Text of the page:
Caregiver-specific outcomes in antidementia clinical drug trials

A systematic review and meta-analysis

Jennifer Hagerty Lingler, Lynn Margaret Martire, Richard Schulz

Research output: Contribution to journalReview article

65 Citations (Scopus)

Abstract

OBJECTIVES: To describe the range of caregiver-specific outcomes and approaches to their study within antidementia drug trials and to quantify the effect of cholinesterase inhibitors on burden and active time use of caregivers of persons with Alzheimer's disease (AD). DESIGN: Systematic review of English-language publications and unpublished reports of antidementia clinical drug trials that included caregiver-specific outcomes. Study characteristics and methodological quality were summarized. Random effects meta-analyses were conducted for the outcomes of caregiver burden and active time use. SETTING: Community. PARTICIPANTS: Informal caregivers of participants in clinical trials of antidementia drugs. MEASUREMENTS: Burden, time use, psychological well-being, healthcare costs, and ease of use of or satisfaction with intervention. RESULTS: Seventeen studies involving 4,744 subjects were identified. Four trials (n = 1,594) met criteria for inclusion in the burden analysis, and six trials (n = 2,286) met criteria for inclusion in the time-use analysis. Most investigations involved drugs now approved by the Food and Drug Administration for the treatment of AD; donepezil was the most frequently studied intervention in the set of studies. Methodological quality varied across trials. The weighted average effect sizes were Cohen's d = 0.18 (95% confidence interval (CI) = 0.04-0.32) and d= 0.15 (95% CI = 0.07-0.24) for the outcomes of caregiver burden and time use, respectively. CONCLUSION: Cholinesterase inhibitors have a small beneficial effect on burden and active time use among caregivers of persons with AD. Recommendations to enhance the quality and interpretability of AD clinical trials that involve caregiver-specific outcomes are presented.

Original languageEnglish (US)
Pages (from-to)983-990
Number of pages8
JournalJournal of the American Geriatrics Society
Volume53
Issue number6
DOIs
StatePublished - Jun 1 2005

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Caregivers
Meta-Analysis
Clinical Trials
Pharmaceutical Preparations
Alzheimer Disease
Cholinesterase Inhibitors
Confidence Intervals
United States Food and Drug Administration
Health Care Costs
Publications
Language
Psychology

All Science Journal Classification (ASJC) codes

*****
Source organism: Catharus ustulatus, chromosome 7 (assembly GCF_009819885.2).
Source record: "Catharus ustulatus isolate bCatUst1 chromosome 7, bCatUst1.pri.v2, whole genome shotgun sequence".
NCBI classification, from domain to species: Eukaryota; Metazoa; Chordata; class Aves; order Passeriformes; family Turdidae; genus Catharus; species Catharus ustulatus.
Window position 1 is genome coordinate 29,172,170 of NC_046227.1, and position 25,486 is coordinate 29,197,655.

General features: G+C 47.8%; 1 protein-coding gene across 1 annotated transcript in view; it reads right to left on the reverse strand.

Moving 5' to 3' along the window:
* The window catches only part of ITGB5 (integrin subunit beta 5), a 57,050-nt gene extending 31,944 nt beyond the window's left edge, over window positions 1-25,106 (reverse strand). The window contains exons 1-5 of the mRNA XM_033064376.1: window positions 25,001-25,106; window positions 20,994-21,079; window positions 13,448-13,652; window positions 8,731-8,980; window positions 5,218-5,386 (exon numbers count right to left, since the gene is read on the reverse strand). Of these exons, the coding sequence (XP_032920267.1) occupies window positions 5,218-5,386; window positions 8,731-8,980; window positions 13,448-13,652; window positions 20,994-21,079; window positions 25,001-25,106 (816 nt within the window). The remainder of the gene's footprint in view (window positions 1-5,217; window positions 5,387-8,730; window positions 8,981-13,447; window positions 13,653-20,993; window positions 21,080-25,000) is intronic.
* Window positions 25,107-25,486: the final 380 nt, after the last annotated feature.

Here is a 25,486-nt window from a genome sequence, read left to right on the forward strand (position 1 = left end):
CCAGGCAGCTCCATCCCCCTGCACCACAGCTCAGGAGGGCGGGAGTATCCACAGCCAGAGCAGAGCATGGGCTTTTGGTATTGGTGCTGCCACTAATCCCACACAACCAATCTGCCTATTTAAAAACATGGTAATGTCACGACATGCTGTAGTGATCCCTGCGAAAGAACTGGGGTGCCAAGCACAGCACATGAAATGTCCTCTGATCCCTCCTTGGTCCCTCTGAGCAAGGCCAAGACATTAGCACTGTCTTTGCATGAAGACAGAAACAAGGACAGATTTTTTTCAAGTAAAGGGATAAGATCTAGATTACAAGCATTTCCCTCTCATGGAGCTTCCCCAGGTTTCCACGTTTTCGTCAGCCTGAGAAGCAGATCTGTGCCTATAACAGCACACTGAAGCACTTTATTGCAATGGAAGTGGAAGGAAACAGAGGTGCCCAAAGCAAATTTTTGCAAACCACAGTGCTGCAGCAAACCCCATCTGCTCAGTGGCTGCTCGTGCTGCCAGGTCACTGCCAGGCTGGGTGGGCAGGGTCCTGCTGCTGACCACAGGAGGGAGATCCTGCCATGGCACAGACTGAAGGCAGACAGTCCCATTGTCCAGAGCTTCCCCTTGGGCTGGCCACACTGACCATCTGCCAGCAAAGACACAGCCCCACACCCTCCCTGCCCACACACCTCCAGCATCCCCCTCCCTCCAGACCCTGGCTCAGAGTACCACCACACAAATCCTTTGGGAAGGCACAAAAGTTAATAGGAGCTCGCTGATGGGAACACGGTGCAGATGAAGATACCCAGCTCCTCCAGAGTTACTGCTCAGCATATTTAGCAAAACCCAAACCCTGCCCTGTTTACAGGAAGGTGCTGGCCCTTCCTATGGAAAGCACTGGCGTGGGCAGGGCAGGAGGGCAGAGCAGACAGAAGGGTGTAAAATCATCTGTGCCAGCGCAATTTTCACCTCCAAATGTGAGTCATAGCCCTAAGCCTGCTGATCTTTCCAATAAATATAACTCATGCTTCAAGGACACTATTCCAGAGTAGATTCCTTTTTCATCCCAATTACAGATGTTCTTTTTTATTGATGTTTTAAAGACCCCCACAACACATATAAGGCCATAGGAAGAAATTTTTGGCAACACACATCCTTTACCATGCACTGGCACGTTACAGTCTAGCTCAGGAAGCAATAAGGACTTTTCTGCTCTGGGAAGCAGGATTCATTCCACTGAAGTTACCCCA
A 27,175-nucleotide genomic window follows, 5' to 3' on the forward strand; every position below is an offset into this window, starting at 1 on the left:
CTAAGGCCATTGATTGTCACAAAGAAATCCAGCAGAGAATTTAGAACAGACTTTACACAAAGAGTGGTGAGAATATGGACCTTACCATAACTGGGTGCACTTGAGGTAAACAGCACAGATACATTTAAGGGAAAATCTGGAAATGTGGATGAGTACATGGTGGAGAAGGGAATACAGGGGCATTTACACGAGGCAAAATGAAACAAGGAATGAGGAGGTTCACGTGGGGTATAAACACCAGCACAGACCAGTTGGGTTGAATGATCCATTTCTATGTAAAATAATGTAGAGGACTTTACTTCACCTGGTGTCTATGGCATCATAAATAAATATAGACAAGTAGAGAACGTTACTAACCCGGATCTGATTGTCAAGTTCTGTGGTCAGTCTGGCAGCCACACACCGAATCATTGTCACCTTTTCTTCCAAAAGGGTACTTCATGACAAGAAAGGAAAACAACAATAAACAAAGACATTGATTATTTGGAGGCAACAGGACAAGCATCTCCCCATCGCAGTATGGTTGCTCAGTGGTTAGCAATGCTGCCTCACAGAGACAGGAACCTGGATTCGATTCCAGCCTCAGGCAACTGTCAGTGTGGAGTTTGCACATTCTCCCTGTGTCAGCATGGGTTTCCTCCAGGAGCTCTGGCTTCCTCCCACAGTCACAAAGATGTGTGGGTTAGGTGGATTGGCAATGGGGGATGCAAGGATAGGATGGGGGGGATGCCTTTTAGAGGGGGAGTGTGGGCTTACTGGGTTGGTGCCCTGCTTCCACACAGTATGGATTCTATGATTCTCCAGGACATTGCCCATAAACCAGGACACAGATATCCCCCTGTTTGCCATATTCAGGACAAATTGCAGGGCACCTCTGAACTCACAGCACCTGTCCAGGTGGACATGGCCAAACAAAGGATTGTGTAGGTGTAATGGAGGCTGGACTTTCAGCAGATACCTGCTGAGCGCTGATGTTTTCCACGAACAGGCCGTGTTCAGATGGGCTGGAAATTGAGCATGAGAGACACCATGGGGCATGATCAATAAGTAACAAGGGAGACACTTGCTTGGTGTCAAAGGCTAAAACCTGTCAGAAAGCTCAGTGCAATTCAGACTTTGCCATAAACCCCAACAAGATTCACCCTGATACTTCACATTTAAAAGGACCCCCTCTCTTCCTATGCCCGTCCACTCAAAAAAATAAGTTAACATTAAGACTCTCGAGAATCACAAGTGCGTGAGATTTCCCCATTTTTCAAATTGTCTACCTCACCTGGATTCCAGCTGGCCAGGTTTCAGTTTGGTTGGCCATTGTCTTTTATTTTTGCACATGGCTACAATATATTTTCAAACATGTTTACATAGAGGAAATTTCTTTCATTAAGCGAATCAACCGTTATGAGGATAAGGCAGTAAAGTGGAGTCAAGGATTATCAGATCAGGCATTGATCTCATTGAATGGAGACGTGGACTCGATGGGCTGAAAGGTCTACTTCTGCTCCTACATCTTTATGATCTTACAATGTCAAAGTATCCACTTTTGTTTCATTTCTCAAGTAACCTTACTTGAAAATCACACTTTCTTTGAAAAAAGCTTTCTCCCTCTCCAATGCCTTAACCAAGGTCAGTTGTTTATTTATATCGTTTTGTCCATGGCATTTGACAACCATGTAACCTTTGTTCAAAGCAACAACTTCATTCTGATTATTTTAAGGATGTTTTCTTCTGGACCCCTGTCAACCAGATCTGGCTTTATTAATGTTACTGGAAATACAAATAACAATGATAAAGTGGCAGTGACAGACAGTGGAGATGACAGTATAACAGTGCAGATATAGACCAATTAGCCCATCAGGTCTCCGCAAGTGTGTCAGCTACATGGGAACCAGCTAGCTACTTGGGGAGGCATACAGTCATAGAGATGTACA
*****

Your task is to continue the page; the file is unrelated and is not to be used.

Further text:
• Geriatrics and Gerontology

Cite this

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abstract = "OBJECTIVES: To describe the range of caregiver-specific outcomes and approaches to their study within antidementia drug trials and to quantify the effect of cholinesterase inhibitors on burden and active time use of caregivers of persons with Alzheimer's disease (AD). DESIGN: Systematic review of English-language publications and unpublished reports of antidementia clinical drug trials that included caregiver-specific outcomes. Study characteristics and methodological quality were summarized. Random effects meta-analyses were conducted for the outcomes of caregiver burden and active time use. SETTING: Community. PARTICIPANTS: Informal caregivers of participants in clinical trials of antidementia drugs. MEASUREMENTS: Burden, time use, psychological well-being, healthcare costs, and ease of use of or satisfaction with intervention. RESULTS: Seventeen studies involving 4,744 subjects were identified. Four trials (n = 1,594) met criteria for inclusion in the burden analysis, and six trials (n = 2,286) met criteria for inclusion in the time-use analysis. Most investigations involved drugs now approved by the Food and Drug Administration for the treatment of AD; donepezil was the most frequently studied intervention in the set of studies. Methodological quality varied across trials. The weighted average effect sizes were Cohen's d = 0.18 (95{\%} confidence interval (CI) = 0.04-0.32) and d= 0.15 (95{\%} CI = 0.07-0.24) for the outcomes of caregiver burden and time use, respectively. CONCLUSION: Cholinesterase inhibitors have a small beneficial effect on burden and active time use among caregivers of persons with AD. Recommendations to enhance the quality and interpretability of AD clinical trials that involve caregiver-specific outcomes are presented.",
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Caregiver-specific outcomes in antidementia clinical drug trials : A systematic review and meta-analysis. / Lingler, Jennifer Hagerty; Martire, Lynn Margaret; Schulz, Richard.

In: Journal of the American Geriatrics Society, Vol. 53, No. 6, 01.06.2005, p. 983-990.

Research output: Contribution to journalReview article

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